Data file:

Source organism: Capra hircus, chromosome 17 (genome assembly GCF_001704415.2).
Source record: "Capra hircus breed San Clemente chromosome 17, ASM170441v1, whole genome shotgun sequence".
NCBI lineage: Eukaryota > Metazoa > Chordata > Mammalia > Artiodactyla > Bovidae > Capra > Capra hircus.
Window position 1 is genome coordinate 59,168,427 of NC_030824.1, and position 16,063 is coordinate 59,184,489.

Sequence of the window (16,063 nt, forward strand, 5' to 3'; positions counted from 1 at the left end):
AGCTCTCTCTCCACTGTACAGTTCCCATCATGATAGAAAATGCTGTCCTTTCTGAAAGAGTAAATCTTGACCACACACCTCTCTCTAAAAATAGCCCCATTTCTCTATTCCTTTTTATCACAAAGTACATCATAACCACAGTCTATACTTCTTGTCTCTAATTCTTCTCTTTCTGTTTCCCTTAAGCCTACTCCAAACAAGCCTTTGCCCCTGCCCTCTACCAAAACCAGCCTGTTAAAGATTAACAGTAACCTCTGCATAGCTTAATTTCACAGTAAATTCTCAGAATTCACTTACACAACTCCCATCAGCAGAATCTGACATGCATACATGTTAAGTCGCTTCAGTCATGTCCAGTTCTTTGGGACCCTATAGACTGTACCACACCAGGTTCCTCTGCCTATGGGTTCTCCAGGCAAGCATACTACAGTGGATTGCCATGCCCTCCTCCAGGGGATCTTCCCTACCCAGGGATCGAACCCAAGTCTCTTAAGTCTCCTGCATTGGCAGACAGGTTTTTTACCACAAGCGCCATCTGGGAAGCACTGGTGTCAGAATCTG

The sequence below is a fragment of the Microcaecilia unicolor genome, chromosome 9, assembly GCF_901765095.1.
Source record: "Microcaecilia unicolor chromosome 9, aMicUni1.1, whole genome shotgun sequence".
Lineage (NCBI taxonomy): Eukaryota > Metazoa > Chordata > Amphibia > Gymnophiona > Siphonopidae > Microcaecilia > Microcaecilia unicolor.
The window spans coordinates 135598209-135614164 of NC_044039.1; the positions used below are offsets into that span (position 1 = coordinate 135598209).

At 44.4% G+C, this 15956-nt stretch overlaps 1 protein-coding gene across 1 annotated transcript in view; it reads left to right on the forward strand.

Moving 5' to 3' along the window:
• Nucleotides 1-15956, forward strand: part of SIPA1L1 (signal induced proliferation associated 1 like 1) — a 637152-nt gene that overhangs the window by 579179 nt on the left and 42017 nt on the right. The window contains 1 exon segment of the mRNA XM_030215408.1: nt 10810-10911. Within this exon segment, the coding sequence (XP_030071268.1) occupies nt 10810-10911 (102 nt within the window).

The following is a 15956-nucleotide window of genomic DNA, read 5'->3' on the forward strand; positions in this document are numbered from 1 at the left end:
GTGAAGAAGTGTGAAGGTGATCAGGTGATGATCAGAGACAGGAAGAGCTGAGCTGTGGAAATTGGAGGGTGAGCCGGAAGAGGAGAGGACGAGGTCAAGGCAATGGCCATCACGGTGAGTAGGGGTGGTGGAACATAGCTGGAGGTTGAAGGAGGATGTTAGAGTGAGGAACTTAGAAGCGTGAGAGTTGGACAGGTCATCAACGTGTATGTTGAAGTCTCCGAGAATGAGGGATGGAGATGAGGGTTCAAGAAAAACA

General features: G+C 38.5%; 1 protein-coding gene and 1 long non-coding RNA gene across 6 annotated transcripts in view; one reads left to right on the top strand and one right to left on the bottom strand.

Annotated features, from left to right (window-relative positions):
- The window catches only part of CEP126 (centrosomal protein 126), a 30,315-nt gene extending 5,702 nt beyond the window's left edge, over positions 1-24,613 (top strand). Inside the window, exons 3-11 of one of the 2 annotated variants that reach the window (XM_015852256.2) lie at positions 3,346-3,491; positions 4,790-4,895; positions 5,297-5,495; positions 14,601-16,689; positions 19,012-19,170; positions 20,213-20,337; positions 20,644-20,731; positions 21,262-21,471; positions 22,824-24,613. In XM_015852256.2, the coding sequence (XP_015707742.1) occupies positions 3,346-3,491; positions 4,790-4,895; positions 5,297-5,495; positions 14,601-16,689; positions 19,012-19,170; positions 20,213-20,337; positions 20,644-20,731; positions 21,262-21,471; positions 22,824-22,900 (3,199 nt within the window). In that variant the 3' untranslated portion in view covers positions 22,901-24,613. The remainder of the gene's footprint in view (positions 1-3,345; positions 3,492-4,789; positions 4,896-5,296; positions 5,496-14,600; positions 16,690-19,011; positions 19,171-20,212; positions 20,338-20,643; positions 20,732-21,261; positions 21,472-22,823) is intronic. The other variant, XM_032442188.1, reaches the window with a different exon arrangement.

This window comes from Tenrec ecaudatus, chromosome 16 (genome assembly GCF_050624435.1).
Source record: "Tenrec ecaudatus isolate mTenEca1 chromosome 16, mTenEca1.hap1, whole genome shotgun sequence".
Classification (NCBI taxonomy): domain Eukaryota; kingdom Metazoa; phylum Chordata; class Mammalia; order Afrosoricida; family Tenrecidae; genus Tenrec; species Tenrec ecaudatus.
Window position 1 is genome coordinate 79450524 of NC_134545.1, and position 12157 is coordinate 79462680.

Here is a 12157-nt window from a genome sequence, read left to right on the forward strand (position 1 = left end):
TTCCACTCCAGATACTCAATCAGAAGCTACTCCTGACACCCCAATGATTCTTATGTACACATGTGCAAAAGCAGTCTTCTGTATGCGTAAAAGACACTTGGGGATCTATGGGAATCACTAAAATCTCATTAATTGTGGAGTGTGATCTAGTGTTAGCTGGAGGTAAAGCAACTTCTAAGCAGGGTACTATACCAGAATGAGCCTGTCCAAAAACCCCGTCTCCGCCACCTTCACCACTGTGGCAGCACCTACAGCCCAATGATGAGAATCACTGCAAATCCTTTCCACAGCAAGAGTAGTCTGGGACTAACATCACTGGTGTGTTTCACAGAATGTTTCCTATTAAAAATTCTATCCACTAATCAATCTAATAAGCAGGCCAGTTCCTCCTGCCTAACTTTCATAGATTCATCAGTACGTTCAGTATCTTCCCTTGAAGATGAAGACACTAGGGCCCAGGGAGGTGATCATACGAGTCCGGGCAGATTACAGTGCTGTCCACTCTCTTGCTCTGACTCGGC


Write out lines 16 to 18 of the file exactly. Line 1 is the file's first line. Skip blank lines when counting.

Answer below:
General features: G+C 38.5%; 1 protein-coding gene and 1 long non-coding RNA gene across 6 annotated transcripts in view; one reads left to right on the top strand and one right to left on the bottom strand.

Annotated features, from left to right (window-relative positions):
- The window catches only part of CEP126 (centrosomal protein 126), a 30,315-nt gene extending 5,702 nt beyond the window's left edge, over positions 1-24,613 (top strand). Inside the window, exons 3-11 of one of the 2 annotated variants that reach the window (XM_015852256.2) lie at positions 3,346-3,491; positions 4,790-4,895; positions 5,297-5,495; positions 14,601-16,689; positions 19,012-19,170; positions 20,213-20,337; positions 20,644-20,731; positions 21,262-21,471; positions 22,824-24,613. In XM_015852256.2, the coding sequence (XP_015707742.1) occupies positions 3,346-3,491; positions 4,790-4,895; positions 5,297-5,495; positions 14,601-16,689; positions 19,012-19,170; positions 20,213-20,337; positions 20,644-20,731; positions 21,262-21,471; positions 22,824-22,900 (3,199 nt within the window). In that variant the 3' untranslated portion in view covers positions 22,901-24,613. The remainder of the gene's footprint in view (positions 1-3,345; positions 3,492-4,789; positions 4,896-5,296; positions 5,496-14,600; positions 16,690-19,011; positions 19,171-20,212; positions 20,338-20,643; positions 20,732-21,261; positions 21,472-22,823) is intronic. The other variant, XM_032442188.1, reaches the window with a different exon arrangement.